Dealing with Death

Philosophical, Emotional and Thoughtful Contemplations About Our Common Denominator

I find myself thinking about death frequently these days.  In the last few years I’ve lost my father,  a beloved labrador after 14 years together and most recently a special little stray dog named, Sadie.  Death snatched them all before I was ready to let go. 

So, since I am still alive (at least at this writing), I turn to my books.   Below I offer a few bookbundles and additional amazing resources to help you contemplate death in an effort to help you build a stronger connection to your life.

Questions I invite you to consider as you read & explore:

  • Is it useful to think about death?
  • Why don’t we talk about it more?
  • How do we widen our conversation about dying?

Book Bundle:

Click on image to get to Amazon link.
Click on image to get to Amazon link.


In 1886 the brilliant Leo Tolstoy published one of his finest pieces, The Death of Ivan Ilyich.   Tolstoy was 58 (he would live another 24 years) and had gone through a serious and dramatic religious conversion several years before. 

In this novella, Tolstoy tells the story of a high court judge dying from a terminal illness.  It is only as Ivan Ilyich comes face to face with his looming demise, that he begins to reflect upon his life “most simple, most ordinary and thus most terrible”. 

As the psychologist Mark Freeman wrote in the journal, Aging and Society,

Tolstoy’s book is about many things: the tyranny of bourgeois niceties, the terrible weak spots of the human heart, the primacy and elision of death. But more than anything, I would offer, it is about the consequences of living without meaning, that is, without a true and abiding connection to one’s life …”


In his fourth book, Being Mortal (audio format my preference) Atul Gawande MD MPH, Stanford & Harvard educated, Rhodes scholar and surgeon is cool, collected and thoughtful about his subject matter, except when he’s not.  Dr. Gawande writes with a thoughtful, measured consciousness about the current medical system, the process of death and the personal stories of patients and his own family as everyone grapples with the challenges of impending and certain death in the face of life that is still to be lived and affirmed. How is Gawande, both physician and son, to advise his dying father? His mother who is determined to hang on to the man who has been her partner in life?

Gawande is unflinching, yet compassionate in his assessment as he writes about the balancing act that is now required by individuals, families and society when faced with the miracles promised by modern medicine in a world whose philosophical and ethical sophistication has not caught up with the technology. He does not have all the answers but he does raise important and deeply provoking questions.

Book Bundle:

Click on image to get to Amazon link.
Click on image to get to Amazon link.


If you knew when you were going to die, would that impact how you lived?

Here’s a twist:  if you knew when you were going to die and it was because you were falsely convicted of a crime, would that impact how you lived?

The following is from the National Endowment for the Arts website and is excerpted from Ernest J. Gaines’s interview with Dan Stone.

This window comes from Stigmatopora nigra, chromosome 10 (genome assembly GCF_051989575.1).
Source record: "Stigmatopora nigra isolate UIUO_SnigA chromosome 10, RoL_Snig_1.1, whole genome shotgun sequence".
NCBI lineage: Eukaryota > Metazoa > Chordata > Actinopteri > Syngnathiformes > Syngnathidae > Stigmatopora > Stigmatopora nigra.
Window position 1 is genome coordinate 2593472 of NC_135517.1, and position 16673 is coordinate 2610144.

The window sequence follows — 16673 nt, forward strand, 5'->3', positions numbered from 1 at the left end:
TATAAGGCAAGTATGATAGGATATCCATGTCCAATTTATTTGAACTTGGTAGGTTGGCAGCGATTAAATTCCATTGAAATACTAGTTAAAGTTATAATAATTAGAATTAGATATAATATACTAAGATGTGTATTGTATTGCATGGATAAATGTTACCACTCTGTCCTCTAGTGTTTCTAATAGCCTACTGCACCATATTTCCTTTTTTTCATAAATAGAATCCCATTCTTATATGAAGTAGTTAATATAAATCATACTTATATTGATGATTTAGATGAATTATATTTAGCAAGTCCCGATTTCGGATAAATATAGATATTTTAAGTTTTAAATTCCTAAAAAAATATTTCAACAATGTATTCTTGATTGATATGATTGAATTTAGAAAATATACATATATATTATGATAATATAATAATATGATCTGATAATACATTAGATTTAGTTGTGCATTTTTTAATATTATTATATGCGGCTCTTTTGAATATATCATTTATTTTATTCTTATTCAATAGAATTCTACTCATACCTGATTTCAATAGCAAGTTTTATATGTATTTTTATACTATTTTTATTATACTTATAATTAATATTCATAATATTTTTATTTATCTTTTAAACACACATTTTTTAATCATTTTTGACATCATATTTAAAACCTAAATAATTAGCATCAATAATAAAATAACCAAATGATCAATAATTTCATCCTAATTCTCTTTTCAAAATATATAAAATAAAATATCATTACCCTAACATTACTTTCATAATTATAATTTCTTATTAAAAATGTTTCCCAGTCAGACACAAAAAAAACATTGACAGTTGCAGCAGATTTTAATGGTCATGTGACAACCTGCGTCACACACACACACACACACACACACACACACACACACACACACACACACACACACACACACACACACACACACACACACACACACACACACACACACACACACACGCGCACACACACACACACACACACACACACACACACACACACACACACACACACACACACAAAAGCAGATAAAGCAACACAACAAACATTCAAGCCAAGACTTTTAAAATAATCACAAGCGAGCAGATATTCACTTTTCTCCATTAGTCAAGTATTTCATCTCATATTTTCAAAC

“I used to have nightmares about execution. I lived in San Francisco, just across the bay from San Quentin. Ten o’clock on Tuesdays was execution day. I wondered what this person must go through the month before, the week before, then the night before. I’d see myself, my brothers, and my friends going to that gas chamber. I’d have those nightmares over and over.

I wanted to write a story about an execution, so a colleague told me about this material that he had about a young man, who had been sent to the electric chair twice. The first time the chair failed, but a year later, he was executed. That happened in 1948, the same year that I left to go to California.

We are all going to the electric chair.  We are all going to die.  How do you want to live?


The last few years has seen a renewed interest in stoic philosophy.  Fitting for the times.

What happens when your boss is a bad guy increasingly spiraling out of control and you continue in his employ?   You stay.   You tell yourself you might be able to make a difference;  it would be worse without you;  but you are privy to many morally reprehensible actions.  You amass a great fortune but live a stoic life.   You are careful and political.  You are not the best, but you are not as bad as the baddest.  Then you are banished; eventually forced to die by your own hand.   Are you a good guy in a bad situation or just another bad guy in a bad situation?

To say this is a book for our times would be an understatement.

Additional Thought-Provoking Resources:

If you are interested in more discussion on death, I urge you to check out Dr. B.J. Miller. He helps run the Zen Hospice Project in San Francisco, His is a heart wrenching and moving story and an inspiration for any day you’re feeling sorry for yourself.

Here’s a brief article on Dr. BJ Miller from the Princeton Alumni Magazine

Here’s an interview with Dr. BJ Miller on a podcast with Tim Ferriss

Here’s the link for Dr. BJ Miller’s Ted talk

Here’s the link for the Zen Hospice Project

Another Book To Consider:

This book is not for everyone.  Technically, one might argue it’s not even a book about death.  It’s more a book about the after effects of death.

Stiff:  The Curious Lives of Human Cadavers is at once a disturbing, fascinating, at time humorous, but definitely unique exploration into the journey a body makes through the world of the living before it finds a final resting place.  Mary Roach is unflinching in her graphic descriptions.

BookBundles For: